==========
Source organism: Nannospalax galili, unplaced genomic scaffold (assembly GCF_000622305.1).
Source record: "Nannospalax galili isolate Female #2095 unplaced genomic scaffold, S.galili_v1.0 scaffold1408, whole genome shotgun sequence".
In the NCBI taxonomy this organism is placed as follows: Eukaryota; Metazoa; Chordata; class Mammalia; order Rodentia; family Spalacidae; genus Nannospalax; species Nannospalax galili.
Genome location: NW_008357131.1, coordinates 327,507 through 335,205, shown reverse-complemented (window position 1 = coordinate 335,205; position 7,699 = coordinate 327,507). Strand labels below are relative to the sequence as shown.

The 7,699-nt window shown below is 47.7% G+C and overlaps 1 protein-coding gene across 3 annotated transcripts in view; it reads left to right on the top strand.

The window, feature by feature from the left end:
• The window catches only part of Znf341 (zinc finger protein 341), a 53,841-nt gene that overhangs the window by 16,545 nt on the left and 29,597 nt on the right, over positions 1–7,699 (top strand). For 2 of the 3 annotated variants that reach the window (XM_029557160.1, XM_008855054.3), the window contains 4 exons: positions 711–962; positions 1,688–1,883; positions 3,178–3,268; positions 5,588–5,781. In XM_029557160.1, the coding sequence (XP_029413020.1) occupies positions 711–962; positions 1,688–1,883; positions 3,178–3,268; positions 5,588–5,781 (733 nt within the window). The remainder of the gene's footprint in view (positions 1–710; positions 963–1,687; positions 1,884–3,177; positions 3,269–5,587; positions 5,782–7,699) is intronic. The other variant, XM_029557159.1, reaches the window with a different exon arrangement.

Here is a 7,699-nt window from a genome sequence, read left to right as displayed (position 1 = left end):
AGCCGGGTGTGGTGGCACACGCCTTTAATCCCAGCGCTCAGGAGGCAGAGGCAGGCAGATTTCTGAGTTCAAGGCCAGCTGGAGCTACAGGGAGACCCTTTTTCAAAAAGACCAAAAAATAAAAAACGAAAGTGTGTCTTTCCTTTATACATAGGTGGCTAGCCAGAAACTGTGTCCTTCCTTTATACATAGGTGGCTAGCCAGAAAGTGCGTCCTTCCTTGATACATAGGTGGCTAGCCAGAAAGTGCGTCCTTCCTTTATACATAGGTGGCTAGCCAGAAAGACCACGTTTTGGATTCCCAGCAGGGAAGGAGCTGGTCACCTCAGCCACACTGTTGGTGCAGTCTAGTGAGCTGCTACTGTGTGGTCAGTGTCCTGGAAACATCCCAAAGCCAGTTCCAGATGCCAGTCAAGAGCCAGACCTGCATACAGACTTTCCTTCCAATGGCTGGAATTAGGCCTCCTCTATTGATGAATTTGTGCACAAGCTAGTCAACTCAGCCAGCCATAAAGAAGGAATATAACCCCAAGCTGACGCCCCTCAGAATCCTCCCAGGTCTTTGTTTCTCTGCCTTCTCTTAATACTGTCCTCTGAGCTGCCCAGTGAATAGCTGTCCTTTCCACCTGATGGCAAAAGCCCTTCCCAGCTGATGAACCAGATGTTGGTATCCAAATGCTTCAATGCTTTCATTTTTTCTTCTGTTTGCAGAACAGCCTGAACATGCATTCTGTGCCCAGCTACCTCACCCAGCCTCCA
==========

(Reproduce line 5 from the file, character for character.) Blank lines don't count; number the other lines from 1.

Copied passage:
The 7,699-nt window shown below is 47.7% G+C and overlaps 1 protein-coding gene across 3 annotated transcripts in view; it reads left to right on the top strand.